Rhode Island lawmakers to allow same-sex marriage
Ed Bonetti of
Warwick, R.I., describes himself as a traditional
Italian Catholic who wants what any dad would want for his
20-year-old son: to see him get married and have
children. But because his son is gay, he's not sure
that will ever happen.
"My son has so many wonderful qualities. But we
can't even look to those points right now because he
does not have the same rights and he's not being
treated fairly," said Bonetti, 46.
He and dozens of others gathered at the
statehouse in Providence on Wednesday to testify
before lawmakers who are considering a bill that
would legalize same-sex marriage in Rhode Island. The
hearing came a week after the highest court in
Massachusetts, the only state to legalize same-sex
marriage, ruled that gay couples from states where same-sex
marriage is banned cannot marry in Massachusetts.
But the Massachusetts court also said it was
unclear whether Rhode Island prohibits same-sex
marriage and sent the cases involving Rhode Island gay
couples back to a lower court.
A marriage equality bill has been introduced in
the general assembly nearly every year for a decade.
Current state law does not explicitly ban or permit
Bridget Baird, 38, of East Providence, told
lawmakers that if she had been able to marry her
partner, Tina Duarte, 37, the medical costs associated
with having their son, Theo, would have been covered by
health insurance because state law requires insurers
to provide infertility treatment for married couples.
Once Theo was born, Baird said she and her
partner were investigated by child welfare workers
before she could adopt him as his second parent. "They
asked us about Tina's parenting skills, how her parents
parented her, even though Theo was her genetic child," Baird
said. "Frankly, it was humiliating."
Religious leaders spoke on both sides of the
issue. The Reverend Dennis Kessinger, of Amazing Grace
Church in West Warwick, spoke on behalf of the New
England Leadership Coalition, a group of 40 clergy members
from multiple denominations. "Children are my main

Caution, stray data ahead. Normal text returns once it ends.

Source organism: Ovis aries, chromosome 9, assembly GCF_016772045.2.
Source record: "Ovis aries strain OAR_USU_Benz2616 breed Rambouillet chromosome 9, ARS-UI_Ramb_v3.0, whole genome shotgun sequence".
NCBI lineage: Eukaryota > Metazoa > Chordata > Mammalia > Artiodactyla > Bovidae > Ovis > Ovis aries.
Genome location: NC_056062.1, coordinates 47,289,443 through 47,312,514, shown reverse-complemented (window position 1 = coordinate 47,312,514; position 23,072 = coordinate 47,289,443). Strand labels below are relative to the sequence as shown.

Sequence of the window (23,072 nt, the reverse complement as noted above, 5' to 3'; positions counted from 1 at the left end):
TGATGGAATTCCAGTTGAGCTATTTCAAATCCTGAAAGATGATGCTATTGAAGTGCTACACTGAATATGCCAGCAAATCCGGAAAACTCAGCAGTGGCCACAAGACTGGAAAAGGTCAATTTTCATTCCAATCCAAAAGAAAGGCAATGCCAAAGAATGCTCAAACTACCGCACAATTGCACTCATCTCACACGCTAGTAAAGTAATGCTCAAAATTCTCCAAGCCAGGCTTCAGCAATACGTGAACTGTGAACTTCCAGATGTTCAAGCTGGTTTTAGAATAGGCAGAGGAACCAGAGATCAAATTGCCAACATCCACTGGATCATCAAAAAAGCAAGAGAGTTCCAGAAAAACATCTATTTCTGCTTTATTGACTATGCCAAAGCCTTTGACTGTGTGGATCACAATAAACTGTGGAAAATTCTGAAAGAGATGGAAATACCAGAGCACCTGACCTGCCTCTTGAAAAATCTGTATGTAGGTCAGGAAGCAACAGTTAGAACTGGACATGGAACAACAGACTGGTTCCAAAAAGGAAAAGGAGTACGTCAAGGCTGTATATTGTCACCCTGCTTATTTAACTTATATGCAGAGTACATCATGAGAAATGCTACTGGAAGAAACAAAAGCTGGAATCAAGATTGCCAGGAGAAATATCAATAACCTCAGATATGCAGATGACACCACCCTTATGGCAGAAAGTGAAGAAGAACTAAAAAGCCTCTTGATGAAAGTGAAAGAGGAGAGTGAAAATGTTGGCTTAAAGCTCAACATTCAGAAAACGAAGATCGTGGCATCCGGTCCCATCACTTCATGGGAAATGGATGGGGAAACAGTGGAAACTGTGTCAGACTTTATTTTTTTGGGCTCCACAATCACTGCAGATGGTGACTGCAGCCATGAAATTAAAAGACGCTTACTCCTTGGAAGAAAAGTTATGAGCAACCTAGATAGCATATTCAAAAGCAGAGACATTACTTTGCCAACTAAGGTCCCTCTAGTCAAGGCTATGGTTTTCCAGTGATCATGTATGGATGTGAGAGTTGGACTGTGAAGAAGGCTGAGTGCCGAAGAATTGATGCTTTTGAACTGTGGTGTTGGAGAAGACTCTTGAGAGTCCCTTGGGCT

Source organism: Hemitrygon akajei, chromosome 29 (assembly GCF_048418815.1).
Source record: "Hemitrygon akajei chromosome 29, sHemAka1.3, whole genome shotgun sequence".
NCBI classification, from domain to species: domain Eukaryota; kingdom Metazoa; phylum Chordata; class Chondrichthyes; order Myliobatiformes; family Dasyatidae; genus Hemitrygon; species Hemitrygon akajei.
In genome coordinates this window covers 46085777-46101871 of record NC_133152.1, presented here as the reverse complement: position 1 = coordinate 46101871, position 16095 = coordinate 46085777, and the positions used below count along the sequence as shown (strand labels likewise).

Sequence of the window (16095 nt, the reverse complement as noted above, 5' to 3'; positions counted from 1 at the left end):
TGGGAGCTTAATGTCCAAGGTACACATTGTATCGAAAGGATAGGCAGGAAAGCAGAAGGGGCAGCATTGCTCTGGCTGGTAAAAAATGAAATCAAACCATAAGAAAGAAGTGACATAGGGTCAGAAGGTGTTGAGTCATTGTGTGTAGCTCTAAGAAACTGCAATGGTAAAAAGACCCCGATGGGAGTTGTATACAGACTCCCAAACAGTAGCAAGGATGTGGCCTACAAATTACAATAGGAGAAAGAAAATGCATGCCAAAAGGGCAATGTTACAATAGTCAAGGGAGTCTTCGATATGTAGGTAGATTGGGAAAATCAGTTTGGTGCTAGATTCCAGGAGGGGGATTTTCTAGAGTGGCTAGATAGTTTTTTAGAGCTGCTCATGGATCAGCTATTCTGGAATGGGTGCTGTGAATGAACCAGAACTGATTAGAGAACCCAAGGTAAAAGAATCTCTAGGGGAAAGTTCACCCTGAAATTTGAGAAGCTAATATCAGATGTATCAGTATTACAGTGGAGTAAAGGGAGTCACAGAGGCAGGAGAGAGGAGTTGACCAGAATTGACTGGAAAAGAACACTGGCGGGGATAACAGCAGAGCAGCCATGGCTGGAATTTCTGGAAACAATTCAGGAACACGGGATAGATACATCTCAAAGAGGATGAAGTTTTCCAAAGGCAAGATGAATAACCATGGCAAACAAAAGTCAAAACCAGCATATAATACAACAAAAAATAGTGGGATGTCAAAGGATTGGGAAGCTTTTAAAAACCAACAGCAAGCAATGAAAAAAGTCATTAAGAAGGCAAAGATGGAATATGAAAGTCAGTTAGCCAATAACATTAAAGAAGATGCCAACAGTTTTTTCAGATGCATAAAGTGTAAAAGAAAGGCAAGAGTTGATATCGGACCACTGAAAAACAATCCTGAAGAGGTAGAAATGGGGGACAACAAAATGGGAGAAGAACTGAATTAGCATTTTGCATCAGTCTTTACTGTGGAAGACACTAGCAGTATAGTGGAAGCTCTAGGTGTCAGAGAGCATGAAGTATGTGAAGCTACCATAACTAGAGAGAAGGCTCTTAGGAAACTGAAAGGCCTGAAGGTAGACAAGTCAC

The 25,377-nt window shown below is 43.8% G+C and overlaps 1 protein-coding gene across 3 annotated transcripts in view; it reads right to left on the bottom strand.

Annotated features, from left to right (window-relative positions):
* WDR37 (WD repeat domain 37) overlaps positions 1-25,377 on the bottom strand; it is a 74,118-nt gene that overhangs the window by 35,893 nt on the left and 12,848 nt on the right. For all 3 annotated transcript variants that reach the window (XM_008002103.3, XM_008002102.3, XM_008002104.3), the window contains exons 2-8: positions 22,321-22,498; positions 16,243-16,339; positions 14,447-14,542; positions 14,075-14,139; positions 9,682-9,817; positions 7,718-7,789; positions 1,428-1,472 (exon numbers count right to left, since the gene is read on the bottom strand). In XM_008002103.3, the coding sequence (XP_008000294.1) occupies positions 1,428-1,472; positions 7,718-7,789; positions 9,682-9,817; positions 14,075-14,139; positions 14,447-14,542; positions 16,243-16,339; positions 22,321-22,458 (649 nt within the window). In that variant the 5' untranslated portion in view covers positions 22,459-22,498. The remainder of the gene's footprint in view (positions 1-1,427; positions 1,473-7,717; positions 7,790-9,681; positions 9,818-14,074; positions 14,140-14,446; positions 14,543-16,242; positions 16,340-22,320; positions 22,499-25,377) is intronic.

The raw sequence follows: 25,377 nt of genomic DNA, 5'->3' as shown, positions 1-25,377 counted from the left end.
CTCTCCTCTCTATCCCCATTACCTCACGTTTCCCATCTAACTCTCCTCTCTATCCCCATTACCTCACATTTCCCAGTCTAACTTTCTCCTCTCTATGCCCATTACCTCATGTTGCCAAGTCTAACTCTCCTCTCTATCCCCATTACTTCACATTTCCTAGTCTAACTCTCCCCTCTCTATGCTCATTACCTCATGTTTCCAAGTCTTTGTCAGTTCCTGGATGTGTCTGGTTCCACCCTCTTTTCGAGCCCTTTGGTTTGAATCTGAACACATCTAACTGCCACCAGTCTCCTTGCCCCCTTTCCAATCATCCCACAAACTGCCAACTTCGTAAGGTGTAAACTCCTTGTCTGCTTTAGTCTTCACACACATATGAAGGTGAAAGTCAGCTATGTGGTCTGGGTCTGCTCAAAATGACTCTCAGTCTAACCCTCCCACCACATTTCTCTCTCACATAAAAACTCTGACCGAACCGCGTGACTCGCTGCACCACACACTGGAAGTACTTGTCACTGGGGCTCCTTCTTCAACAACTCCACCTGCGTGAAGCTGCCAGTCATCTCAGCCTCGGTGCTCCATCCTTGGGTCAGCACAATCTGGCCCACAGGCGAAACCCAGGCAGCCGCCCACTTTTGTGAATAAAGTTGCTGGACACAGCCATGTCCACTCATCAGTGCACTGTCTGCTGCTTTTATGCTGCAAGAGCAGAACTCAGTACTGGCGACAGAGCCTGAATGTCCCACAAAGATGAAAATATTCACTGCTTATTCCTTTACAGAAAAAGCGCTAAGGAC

concern," he said, explaining that he believes
children need a father and a mother and he has read
that children raised by gay couples are more likely to be abused.
The Reverend Jan Grinnell, a lesbian and deacon
at St. Michael's Episcopal Church in Bristol, spoke on
behalf of a group of clergy supporting same-sex
marriage. "The divine known by many names does not
ever side with hate or discrimination," she said.
Both the house and senate are considering bills
to legalize same-sex marriage. The senate also has a
bill that defines marriage as the union of a man
and woman. The bills have had hearings in previous years
but never come to a committee vote.
Democratic representative Arthur Handy, the lead
sponsor on the bill to legalize same-sex marriage,
said he will push for a vote this year. "That's what
we need right now to move forward," said Jenn
Steinfeld, cochair of Marriage Equality Rhode Island.
But the chairmen of the house and senate
judiciary committees would not promise a vote. Senate
judiciary chairman Michael McCaffrey said he opposes
same-sex marriage. He plans a hearing on the senate's bills
after the general assembly recesses later this month.
The bill to legalize same-sex marriage has been
gaining momentum in house, where its sponsors include
judiciary chairman Donald Lally. He said he's
reluctant to put the bill to committee and floor votes this
year and then have it defeated in the senate or vetoed by
Gov. Donald Carcieri. But he said he thinks the bill
eventually will pass. "What I've found in the house
is, each year people are becoming more tolerant,"
Lally said. "If you'd talked to me five years ago,
civil unions wouldn't have been discussed, and now I've had
Republicans come to me and say they wish that was